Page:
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Mike Downey

Not All the Breaks Are of the Heart

February 19, 1988

CALGARY, Canada — The unluckiest boy in the world probably has no shoes, much less skates. Or, by now most of us are familiar with the old homily in which someone feels sorry for himself because he has no shoes, until he meets a man who has no feet.

Dan Jansen is not the unluckiest boy in the world. He has spanned the globe, even though he is not yet 23 years old. He has represented his country in two Winter Olympics. He has a large family that loves him, and a lovely Canadian woman who wants to marry him, and most of the basic human essentials, like a sound mind, a sound body, a few bucks in the bank, and a brand of freedom that the two Soviets and one East German who won Olympic medals in his event Thursday--medals that could have been his--might not ever have.

The temptation to at least nominate Dan Jansen for unluckiest boy in the world, even so, cannot help but cross one's mind after witnessing what happened to him over the course of five calamitous days in Calgary. It was an awful thing to see, like watching someone kick a puppy. It made you wince. It made you angry. If it made your eyes wet, you were not alone.

His brother and sister, cheering him on in the 1,000-meter speed skating race from the balcony of the Olympic Oval, clutched their foreheads and nearly doubled over in anguish. His fiancee cupped her palms across her face. A teammate leaned his head against a rail. When they saw Dan fall, saw him sprawl across the ice and slam into the side banks like an out-of-control race car, they could hardly believe their eyes. How unlucky could one guy be?

Erik Henriksen, Jansen's friend and the U.S. team captain, had no idea what else to do or say, except for one thing. He made up his mind that the ABC camera operators who hurried in the fallen skater's direction, to record this moment for the viewing audience back home and for posterity's sake, were being unkind to him. Ghoulish, even.

Up, close and personal, someone suggested.

"Up, close and obtrusive, you mean," Henriksen said.

The saddest story of the XV Winter Olympics has unearthed considerable emotion in many of those who have followed it, so someday Henriksen might forgive the TV people for following it so urgently to the bitter end. This one might not have been a baby girl helplessly trapped down a Texas well, or an escaped hostage fleeing from captivity in a Lebanon cell, but it was authentic human drama, undeniably suspenseful, undeniably moving.

Dan Jansen had put the worst behind him, we thought. His sister, Jane, had died of leukemia, on the same day he would fall and be eliminated from an Olympic 500-meter race in which he was favored. In this very race, four years before, he had missed out on an Olympic bronze medal by 16/100ths of a second. He had gone from sad to bad to worse.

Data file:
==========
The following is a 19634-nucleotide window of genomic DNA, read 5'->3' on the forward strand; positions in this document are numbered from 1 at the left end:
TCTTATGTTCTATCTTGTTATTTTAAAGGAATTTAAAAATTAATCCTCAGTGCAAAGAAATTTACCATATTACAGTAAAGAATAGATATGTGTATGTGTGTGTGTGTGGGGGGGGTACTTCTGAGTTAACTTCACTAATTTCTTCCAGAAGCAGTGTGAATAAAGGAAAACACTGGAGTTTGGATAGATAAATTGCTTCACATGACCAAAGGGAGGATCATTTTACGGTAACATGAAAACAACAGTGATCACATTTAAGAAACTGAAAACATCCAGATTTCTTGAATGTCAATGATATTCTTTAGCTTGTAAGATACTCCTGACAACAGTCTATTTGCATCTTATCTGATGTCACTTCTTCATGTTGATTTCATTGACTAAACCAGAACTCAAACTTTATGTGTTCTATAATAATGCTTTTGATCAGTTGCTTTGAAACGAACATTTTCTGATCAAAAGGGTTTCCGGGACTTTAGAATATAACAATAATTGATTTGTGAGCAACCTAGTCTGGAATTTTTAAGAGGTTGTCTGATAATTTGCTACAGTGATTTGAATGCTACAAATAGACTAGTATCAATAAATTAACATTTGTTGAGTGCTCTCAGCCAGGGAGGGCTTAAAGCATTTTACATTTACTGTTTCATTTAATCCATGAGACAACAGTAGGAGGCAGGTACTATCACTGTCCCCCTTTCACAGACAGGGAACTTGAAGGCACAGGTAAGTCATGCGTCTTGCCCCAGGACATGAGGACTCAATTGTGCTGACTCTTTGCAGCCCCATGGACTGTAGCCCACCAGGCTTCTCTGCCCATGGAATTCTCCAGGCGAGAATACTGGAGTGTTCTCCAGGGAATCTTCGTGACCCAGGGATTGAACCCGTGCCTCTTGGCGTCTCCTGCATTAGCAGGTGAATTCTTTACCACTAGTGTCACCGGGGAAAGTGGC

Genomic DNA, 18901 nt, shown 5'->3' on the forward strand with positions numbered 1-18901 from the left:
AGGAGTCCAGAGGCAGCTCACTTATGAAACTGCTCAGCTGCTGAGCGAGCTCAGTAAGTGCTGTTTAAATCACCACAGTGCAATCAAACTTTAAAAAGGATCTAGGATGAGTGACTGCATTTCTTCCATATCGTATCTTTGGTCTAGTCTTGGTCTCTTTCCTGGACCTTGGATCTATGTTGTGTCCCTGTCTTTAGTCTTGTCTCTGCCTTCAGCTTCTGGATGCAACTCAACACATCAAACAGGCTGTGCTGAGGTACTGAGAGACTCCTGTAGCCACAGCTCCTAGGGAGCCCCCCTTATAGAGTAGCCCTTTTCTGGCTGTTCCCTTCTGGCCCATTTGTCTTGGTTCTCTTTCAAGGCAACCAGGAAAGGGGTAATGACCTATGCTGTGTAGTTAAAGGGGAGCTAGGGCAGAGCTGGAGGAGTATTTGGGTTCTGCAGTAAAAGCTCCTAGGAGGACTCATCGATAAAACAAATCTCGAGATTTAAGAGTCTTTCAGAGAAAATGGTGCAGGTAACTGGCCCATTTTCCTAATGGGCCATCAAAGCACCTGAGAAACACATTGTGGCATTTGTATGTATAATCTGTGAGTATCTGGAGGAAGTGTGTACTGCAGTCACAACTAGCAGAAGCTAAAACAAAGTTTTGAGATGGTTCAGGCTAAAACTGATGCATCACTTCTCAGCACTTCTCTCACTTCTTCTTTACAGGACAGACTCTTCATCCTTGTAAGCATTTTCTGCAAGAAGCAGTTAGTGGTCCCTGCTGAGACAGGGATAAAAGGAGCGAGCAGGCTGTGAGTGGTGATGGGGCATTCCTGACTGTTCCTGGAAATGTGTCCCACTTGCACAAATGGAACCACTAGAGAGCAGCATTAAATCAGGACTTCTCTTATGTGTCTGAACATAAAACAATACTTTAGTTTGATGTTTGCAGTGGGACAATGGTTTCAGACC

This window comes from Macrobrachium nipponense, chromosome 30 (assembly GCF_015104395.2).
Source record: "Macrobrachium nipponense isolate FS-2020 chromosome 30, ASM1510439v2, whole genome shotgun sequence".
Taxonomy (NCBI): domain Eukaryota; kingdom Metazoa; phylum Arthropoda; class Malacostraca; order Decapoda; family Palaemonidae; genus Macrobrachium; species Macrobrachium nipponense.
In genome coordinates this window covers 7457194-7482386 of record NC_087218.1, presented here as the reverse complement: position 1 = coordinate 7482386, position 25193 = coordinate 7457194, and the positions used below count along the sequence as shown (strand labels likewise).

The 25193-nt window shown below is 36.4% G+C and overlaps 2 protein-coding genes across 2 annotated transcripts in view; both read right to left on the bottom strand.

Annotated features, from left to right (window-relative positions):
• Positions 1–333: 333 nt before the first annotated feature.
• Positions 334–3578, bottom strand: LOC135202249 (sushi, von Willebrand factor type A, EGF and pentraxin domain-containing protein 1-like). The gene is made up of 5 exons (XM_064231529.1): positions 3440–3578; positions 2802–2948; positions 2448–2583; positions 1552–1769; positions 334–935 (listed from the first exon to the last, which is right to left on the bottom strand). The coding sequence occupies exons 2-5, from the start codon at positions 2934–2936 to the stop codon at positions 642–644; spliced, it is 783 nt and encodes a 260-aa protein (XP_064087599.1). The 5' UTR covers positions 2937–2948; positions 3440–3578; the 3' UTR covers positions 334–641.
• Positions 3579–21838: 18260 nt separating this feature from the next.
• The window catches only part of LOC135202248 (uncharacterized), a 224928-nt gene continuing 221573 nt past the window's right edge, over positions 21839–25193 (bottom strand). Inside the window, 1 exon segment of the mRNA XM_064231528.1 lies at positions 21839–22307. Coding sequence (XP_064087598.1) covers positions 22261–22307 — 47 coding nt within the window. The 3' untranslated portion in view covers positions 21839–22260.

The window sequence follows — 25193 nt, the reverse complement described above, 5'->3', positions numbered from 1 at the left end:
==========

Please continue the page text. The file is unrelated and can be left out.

All right. Things happen. We know that. Dan Jansen knows that. Why his sister had to die at 27 years of age, God knows. Why she had to die on that particular morning, who can say? Why he could not win--or even finish--the race that he had dedicated to her, mere hours before her death, no one knows for sure, and no one ever will.

Surely, though, that should have been enough. That should have been sufficient misery for one person, for one day, for one week, even for one lifetime, let's go so far as to say.

Misfortune does not necessarily play favorites. Other U.S. athletes were every bit as unlucky as Dan Jansen was Thursday, for example. Pam Fletcher was raring to go, up there in the distant mountains, in the downhill skiing competition, when fate decided to snap a bone in her leg. Eric Flaim, Jansen's own teammate, and incidentally the most well-named human being ever to visit the city of Calgary, had a bronze medal all but around his neck, until he tripped over his own feet with the finish line in sight.

They were unlucky.

This Jansen boy, though, practically rewrote the definition of the word. If he had merely skated decently in the 1,000-meter race, placed 8th or 10th, perhaps, we would have said something like: "Good. Good for him." If he had somehow managed to place third, to be able to rise onto a pedestal at the review stand, to be able to take home a medal when he jet-planed back to Wisconsin to be at his sister's grave, we would have said: "What a touching moment."

But, to have him streaking heroically around the room, in an aerodynamic silver-and-salmon costume that made him resemble Spiderman, with admirers from nations all over the world shouting their support, and to have his official clocking more than halfway into the race be quick enough that he might have been on his way to a gold or silver medal, maybe even an Olympic record, well, that was some set-up.

And then, to have him lose his footing, lose his medal, lose even his chances of finishing on his own two feet, that was more than just a fall. That was unspeakably cruel.

He put his head on his teammate's shoulder.

"What were my splits?" Jansen asked, referring to his official times after 200 and 600 meters.

Henriksen told him exactly what they were.

"They were beautiful," he said.

And before long, Natalie Grenier, the speed skater to whom he is engaged, wrapped her arms around his neck, and squeezed and squeezed and squeezed. Dan Jansen did not have a medal around his neck, but he did have her. He had someone who wanted to hold him tight, someone to say everything is OK, someone to tell him he's still the best, no matter where or how he finished at the Olympics.

That's why he's a lucky guy.

Because she's not the only one who thinks so.

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